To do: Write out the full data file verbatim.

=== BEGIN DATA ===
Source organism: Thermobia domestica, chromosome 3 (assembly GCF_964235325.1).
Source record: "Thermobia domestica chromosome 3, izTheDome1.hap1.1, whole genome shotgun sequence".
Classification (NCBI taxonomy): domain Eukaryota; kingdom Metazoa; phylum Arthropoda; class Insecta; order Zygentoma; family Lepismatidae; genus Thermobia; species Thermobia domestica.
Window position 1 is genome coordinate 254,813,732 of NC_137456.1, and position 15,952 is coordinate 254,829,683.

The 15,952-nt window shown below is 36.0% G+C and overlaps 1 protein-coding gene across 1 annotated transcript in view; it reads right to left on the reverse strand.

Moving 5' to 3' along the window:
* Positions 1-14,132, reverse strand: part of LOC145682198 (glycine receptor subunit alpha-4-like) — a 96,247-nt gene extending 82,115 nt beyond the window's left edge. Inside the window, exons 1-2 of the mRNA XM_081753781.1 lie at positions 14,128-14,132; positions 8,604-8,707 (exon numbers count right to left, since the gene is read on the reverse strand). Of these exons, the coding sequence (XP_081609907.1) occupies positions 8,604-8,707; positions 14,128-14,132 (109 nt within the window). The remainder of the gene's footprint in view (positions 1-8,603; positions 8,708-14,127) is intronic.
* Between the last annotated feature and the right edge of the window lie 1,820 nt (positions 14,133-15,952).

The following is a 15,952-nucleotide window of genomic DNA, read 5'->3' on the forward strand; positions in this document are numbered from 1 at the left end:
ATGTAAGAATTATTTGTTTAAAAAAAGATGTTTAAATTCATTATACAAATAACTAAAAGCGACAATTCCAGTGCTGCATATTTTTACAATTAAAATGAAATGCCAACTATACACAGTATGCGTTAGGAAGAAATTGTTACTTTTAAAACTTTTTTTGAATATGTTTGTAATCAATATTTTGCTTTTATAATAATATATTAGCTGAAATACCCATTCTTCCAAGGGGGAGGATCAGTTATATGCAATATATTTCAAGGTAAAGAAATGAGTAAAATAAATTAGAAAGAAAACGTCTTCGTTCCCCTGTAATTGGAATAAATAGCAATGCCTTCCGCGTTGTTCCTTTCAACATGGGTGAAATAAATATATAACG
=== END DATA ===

Source organism: Thermobia domestica, chromosome 3 (assembly GCF_964235325.1).
Source record: "Thermobia domestica chromosome 3, izTheDome1.hap1.1, whole genome shotgun sequence".
Classification (NCBI taxonomy): domain Eukaryota; kingdom Metazoa; phylum Arthropoda; class Insecta; order Zygentoma; family Lepismatidae; genus Thermobia; species Thermobia domestica.
Window position 1 is genome coordinate 254,813,732 of NC_137456.1, and position 15,952 is coordinate 254,829,683.

The 15,952-nt window shown below is 36.0% G+C and overlaps 1 protein-coding gene across 1 annotated transcript in view; it reads right to left on the reverse strand.

Moving 5' to 3' along the window:
* Positions 1-14,132, reverse strand: part of LOC145682198 (glycine receptor subunit alpha-4-like) — a 96,247-nt gene extending 82,115 nt beyond the window's left edge. Inside the window, exons 1-2 of the mRNA XM_081753781.1 lie at positions 14,128-14,132; positions 8,604-8,707 (exon numbers count right to left, since the gene is read on the reverse strand). Of these exons, the coding sequence (XP_081609907.1) occupies positions 8,604-8,707; positions 14,128-14,132 (109 nt within the window). The remainder of the gene's footprint in view (positions 1-8,603; positions 8,708-14,127) is intronic.
* Between the last annotated feature and the right edge of the window lie 1,820 nt (positions 14,133-15,952).

The following is a 15,952-nucleotide window of genomic DNA, read 5'->3' on the forward strand; positions in this document are numbered from 1 at the left end:
ATGTAAGAATTATTTGTTTAAAAAAAGATGTTTAAATTCATTATACAAATAACTAAAAGCGACAATTCCAGTGCTGCATATTTTTACAATTAAAATGAAATGCCAACTATACACAGTATGCGTTAGGAAGAAATTGTTACTTTTAAAACTTTTTTTGAATATGTTTGTAATCAATATTTTGCTTTTATAATAATATATTAGCTGAAATACCCATTCTTCCAAGGGGGAGGATCAGTTATATGCAATATATTTCAAGGTAAAGAAATGAGTAAAATAAATTAGAAAGAAAACGTCTTCGTTCCCCTGTAATTGGAATAAATAGCAATGCCTTCCGCGTTGTTCCTTTCAACATGGGTGAAATAAATATATAACG